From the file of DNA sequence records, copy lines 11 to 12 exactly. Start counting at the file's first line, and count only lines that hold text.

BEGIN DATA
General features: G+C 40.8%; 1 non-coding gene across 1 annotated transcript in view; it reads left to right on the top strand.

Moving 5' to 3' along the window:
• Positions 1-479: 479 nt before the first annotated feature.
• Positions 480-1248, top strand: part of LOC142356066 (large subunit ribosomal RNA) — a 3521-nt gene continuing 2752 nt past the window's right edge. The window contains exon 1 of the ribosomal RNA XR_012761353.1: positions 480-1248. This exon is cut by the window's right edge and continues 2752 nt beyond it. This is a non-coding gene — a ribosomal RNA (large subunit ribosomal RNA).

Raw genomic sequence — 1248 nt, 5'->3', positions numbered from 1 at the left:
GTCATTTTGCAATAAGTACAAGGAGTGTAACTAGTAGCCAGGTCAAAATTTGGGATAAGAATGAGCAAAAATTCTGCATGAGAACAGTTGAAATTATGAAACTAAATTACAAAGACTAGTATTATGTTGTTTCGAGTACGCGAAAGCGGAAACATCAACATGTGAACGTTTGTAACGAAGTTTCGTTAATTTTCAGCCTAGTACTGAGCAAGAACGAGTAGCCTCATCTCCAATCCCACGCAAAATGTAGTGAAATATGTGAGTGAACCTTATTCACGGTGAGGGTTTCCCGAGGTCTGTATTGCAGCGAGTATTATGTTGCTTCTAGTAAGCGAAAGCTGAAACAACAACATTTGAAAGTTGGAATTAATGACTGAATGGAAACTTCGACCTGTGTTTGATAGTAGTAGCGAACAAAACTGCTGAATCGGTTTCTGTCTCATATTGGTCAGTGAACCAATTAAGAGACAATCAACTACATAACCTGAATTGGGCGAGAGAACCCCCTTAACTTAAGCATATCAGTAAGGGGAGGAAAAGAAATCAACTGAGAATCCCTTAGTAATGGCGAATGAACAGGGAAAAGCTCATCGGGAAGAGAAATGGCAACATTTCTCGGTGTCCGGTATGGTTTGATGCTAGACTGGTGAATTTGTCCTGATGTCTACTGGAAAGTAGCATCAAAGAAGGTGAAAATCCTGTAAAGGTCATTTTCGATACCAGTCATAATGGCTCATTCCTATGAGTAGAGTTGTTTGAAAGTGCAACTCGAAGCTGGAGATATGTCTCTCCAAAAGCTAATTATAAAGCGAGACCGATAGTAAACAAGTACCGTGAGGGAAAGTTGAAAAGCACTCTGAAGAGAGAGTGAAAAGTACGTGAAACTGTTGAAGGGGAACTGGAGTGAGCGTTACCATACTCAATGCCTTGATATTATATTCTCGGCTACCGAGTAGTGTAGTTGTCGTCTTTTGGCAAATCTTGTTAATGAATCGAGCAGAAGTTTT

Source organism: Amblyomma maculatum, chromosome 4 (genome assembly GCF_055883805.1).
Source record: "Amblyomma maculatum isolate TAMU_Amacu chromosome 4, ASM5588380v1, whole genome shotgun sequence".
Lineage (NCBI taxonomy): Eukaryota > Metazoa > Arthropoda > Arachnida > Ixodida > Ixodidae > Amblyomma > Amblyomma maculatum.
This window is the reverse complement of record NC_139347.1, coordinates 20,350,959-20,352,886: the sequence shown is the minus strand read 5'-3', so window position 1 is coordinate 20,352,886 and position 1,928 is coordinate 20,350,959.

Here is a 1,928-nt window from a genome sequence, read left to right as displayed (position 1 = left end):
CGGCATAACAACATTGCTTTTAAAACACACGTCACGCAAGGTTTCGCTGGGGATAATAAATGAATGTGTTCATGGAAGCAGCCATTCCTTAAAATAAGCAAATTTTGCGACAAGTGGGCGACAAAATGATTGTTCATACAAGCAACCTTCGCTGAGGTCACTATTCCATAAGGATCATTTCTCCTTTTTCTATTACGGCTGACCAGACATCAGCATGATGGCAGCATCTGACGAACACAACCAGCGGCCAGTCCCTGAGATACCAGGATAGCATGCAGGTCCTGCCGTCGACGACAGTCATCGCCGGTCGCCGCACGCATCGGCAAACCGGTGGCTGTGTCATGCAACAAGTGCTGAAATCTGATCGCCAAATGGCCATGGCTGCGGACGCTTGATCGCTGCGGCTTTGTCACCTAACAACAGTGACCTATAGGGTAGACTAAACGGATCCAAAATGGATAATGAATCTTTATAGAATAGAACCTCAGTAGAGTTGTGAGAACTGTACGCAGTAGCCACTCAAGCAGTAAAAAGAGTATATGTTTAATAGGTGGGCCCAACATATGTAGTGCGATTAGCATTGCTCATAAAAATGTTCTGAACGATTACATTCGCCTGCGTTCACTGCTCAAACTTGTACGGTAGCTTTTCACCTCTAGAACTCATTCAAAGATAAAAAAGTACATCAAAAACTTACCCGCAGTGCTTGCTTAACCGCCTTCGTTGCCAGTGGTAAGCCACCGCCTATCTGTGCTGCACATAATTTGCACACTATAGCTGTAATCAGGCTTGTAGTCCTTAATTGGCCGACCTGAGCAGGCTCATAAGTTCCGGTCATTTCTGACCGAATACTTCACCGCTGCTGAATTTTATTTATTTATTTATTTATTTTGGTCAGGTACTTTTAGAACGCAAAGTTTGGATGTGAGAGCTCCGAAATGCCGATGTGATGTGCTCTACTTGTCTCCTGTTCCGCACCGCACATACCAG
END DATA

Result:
Here is a 1,928-nt window from a genome sequence, read left to right as displayed (position 1 = left end):
CGGCATAACAACATTGCTTTTAAAACACACGTCACGCAAGGTTTCGCTGGGGATAATAAATGAATGTGTTCATGGAAGCAGCCATTCCTTAAAATAAGCAAATTTTGCGACAAGTGGGCGACAAAATGATTGTTCATACAAGCAACCTTCGCTGAGGTCACTATTCCATAAGGATCATTTCTCCTTTTTCTATTACGGCTGACCAGACATCAGCATGATGGCAGCATCTGACGAACACAACCAGCGGCCAGTCCCTGAGATACCAGGATAGCATGCAGGTCCTGCCGTCGACGACAGTCATCGCCGGTCGCCGCACGCATCGGCAAACCGGTGGCTGTGTCATGCAACAAGTGCTGAAATCTGATCGCCAAATGGCCATGGCTGCGGACGCTTGATCGCTGCGGCTTTGTCACCTAACAACAGTGACCTATAGGGTAGACTAAACGGATCCAAAATGGATAATGAATCTTTATAGAATAGAACCTCAGTAGAGTTGTGAGAACTGTACGCAGTAGCCACTCAAGCAGTAAAAAGAGTATATGTTTAATAGGTGGGCCCAACATATGTAGTGCGATTAGCATTGCTCATAAAAATGTTCTGAACGATTACATTCGCCTGCGTTCACTGCTCAAACTTGTACGGTAGCTTTTCACCTCTAGAACTCATTCAAAGATAAAAAAGTACATCAAAAACTTACCCGCAGTGCTTGCTTAACCGCCTTCGTTGCCAGTGGTAAGCCACCGCCTATCTGTGCTGCACATAATTTGCACACTATAGCTGTAATCAGGCTTGTAGTCCTTAATTGGCCGACCTGAGCAGGCTCATAAGTTCCGGTCATTTCTGACCGAATACTTCACCGCTGCTGAATTTTATTTATTTATTTATTTATTTTGGTCAGGTACTTTTAGAACGCAAAGTTTGGATGTGAGAGCTCCGAAATGCCGATGTGATGTGCTCTACTTGTCTCCTGTTCCGCACCGCACATACCAG